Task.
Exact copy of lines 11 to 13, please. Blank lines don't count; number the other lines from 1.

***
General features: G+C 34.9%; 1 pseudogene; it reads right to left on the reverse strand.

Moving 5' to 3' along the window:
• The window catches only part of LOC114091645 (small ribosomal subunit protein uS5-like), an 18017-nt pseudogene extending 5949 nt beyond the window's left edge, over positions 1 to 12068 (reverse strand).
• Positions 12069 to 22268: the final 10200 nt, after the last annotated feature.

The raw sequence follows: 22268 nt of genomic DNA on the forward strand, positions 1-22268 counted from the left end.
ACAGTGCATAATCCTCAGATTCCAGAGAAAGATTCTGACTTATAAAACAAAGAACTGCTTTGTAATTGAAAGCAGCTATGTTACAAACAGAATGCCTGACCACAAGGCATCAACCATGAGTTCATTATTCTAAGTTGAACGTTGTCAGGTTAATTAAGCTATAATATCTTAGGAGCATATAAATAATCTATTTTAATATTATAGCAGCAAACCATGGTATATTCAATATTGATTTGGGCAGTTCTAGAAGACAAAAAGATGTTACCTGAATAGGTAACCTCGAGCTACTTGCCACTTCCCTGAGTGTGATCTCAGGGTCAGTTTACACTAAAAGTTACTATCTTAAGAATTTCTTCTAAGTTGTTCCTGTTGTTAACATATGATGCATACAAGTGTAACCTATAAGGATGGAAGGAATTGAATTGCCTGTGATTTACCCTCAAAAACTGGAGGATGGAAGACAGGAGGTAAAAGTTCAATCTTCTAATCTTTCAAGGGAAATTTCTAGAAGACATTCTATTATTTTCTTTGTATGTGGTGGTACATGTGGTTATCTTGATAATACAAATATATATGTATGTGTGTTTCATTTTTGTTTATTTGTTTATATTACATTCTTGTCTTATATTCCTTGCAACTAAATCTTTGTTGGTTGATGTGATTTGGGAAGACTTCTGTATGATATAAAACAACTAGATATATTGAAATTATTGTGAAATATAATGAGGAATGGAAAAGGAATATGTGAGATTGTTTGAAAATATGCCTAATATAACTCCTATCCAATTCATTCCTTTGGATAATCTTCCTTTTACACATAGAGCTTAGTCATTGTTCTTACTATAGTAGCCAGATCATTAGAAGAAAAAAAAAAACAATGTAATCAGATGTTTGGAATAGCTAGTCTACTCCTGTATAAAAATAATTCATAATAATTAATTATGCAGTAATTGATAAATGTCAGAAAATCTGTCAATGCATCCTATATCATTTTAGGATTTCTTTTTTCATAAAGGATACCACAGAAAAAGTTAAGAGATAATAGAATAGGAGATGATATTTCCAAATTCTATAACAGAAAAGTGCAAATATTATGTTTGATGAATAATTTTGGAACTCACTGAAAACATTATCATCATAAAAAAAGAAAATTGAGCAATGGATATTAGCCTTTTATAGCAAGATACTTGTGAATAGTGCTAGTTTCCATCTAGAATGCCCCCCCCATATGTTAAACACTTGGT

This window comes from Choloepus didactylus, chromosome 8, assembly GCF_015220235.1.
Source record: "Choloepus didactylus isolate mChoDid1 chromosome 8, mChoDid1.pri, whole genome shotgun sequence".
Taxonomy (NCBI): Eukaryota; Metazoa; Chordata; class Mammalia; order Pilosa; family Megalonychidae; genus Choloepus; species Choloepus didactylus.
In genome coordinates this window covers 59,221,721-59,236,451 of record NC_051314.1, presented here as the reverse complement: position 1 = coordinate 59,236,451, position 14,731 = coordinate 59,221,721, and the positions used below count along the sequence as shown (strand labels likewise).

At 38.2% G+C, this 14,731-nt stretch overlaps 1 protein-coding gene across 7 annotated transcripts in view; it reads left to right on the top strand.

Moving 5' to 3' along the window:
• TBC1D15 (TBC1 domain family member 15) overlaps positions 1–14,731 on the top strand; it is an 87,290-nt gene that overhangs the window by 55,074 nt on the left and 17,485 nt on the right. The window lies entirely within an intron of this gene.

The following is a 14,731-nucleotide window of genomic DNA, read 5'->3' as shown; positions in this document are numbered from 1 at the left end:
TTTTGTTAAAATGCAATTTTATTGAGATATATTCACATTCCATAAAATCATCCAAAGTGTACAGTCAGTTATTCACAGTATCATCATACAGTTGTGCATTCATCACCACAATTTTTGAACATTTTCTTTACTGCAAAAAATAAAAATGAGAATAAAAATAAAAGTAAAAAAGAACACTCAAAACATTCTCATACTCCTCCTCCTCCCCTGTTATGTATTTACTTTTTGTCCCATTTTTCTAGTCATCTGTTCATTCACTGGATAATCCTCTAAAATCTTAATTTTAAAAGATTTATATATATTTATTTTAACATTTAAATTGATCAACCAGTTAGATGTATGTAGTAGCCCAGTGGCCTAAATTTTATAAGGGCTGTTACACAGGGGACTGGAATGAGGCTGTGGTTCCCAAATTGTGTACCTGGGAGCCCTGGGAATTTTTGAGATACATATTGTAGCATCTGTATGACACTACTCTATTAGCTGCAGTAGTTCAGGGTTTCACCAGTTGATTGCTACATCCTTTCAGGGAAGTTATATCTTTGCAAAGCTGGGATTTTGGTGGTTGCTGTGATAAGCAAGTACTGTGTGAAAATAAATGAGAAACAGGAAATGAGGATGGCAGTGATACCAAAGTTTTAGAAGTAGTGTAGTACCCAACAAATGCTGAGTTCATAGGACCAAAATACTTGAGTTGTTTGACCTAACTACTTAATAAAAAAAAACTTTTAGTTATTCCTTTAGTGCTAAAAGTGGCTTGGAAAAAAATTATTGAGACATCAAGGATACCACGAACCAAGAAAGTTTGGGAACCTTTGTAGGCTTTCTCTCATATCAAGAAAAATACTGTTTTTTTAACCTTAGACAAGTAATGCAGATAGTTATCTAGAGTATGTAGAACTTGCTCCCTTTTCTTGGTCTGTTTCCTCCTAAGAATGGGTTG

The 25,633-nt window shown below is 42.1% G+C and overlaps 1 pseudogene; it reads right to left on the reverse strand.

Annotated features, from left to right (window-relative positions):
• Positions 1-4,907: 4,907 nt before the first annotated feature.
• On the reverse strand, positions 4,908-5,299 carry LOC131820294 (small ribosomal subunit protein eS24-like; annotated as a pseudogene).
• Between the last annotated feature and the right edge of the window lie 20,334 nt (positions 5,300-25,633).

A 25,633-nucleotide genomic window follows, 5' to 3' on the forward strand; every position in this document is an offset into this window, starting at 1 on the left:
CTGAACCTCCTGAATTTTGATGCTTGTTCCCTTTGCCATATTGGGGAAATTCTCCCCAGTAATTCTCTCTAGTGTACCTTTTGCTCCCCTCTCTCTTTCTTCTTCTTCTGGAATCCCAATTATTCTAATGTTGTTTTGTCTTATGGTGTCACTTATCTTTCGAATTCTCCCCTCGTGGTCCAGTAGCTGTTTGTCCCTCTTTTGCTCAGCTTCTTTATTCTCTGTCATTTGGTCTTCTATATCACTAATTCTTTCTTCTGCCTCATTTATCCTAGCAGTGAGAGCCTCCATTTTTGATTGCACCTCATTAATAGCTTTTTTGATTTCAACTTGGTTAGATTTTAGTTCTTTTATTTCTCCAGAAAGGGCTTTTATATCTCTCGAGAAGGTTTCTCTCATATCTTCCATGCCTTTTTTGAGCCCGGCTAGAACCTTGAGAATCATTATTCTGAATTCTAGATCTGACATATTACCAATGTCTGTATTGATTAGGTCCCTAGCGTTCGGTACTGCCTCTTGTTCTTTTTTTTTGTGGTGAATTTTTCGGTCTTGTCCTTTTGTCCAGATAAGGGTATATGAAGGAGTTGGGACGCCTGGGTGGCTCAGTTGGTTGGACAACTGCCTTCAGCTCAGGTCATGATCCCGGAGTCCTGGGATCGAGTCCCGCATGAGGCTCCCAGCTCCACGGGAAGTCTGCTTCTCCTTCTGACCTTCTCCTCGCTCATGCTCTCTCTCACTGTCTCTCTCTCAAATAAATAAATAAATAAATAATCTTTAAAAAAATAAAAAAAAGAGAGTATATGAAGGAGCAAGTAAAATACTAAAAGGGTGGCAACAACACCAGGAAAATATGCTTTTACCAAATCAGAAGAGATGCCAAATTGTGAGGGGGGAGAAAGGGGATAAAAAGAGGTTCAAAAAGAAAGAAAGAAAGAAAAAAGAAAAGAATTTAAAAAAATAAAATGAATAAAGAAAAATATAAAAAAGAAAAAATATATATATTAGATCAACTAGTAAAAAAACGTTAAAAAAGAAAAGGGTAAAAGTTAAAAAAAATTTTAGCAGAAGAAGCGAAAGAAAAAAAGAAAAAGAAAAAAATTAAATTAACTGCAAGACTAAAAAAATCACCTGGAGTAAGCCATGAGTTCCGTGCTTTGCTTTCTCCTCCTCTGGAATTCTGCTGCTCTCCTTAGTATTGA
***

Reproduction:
At 38.2% G+C, this 14,731-nt stretch overlaps 1 protein-coding gene across 7 annotated transcripts in view; it reads left to right on the top strand.

Moving 5' to 3' along the window:
• TBC1D15 (TBC1 domain family member 15) overlaps positions 1–14,731 on the top strand; it is an 87,290-nt gene that overhangs the window by 55,074 nt on the left and 17,485 nt on the right. The window lies entirely within an intron of this gene.